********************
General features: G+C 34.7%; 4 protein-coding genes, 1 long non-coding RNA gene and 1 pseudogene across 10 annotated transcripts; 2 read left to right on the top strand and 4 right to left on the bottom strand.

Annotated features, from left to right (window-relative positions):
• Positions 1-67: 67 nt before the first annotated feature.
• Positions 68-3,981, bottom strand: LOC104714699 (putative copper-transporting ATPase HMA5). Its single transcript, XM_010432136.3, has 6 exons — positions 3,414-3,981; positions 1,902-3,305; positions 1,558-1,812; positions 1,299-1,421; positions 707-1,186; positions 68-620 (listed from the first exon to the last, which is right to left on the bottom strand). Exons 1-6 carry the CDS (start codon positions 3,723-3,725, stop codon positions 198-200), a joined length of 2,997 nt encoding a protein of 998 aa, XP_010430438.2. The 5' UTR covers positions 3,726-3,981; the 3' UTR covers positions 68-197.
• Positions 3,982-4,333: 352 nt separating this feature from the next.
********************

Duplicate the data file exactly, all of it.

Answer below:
General features: G+C 34.7%; 4 protein-coding genes, 1 long non-coding RNA gene and 1 pseudogene across 10 annotated transcripts; 2 read left to right on the top strand and 4 right to left on the bottom strand.

Annotated features, from left to right (window-relative positions):
• Positions 1-67: 67 nt before the first annotated feature.
• Positions 68-3,981, bottom strand: LOC104714699 (putative copper-transporting ATPase HMA5). Its single transcript, XM_010432136.3, has 6 exons — positions 3,414-3,981; positions 1,902-3,305; positions 1,558-1,812; positions 1,299-1,421; positions 707-1,186; positions 68-620 (listed from the first exon to the last, which is right to left on the bottom strand). Exons 1-6 carry the CDS (start codon positions 3,723-3,725, stop codon positions 198-200), a joined length of 2,997 nt encoding a protein of 998 aa, XP_010430438.2. The 5' UTR covers positions 3,726-3,981; the 3' UTR covers positions 68-197.
• Positions 3,982-4,333: 352 nt separating this feature from the next.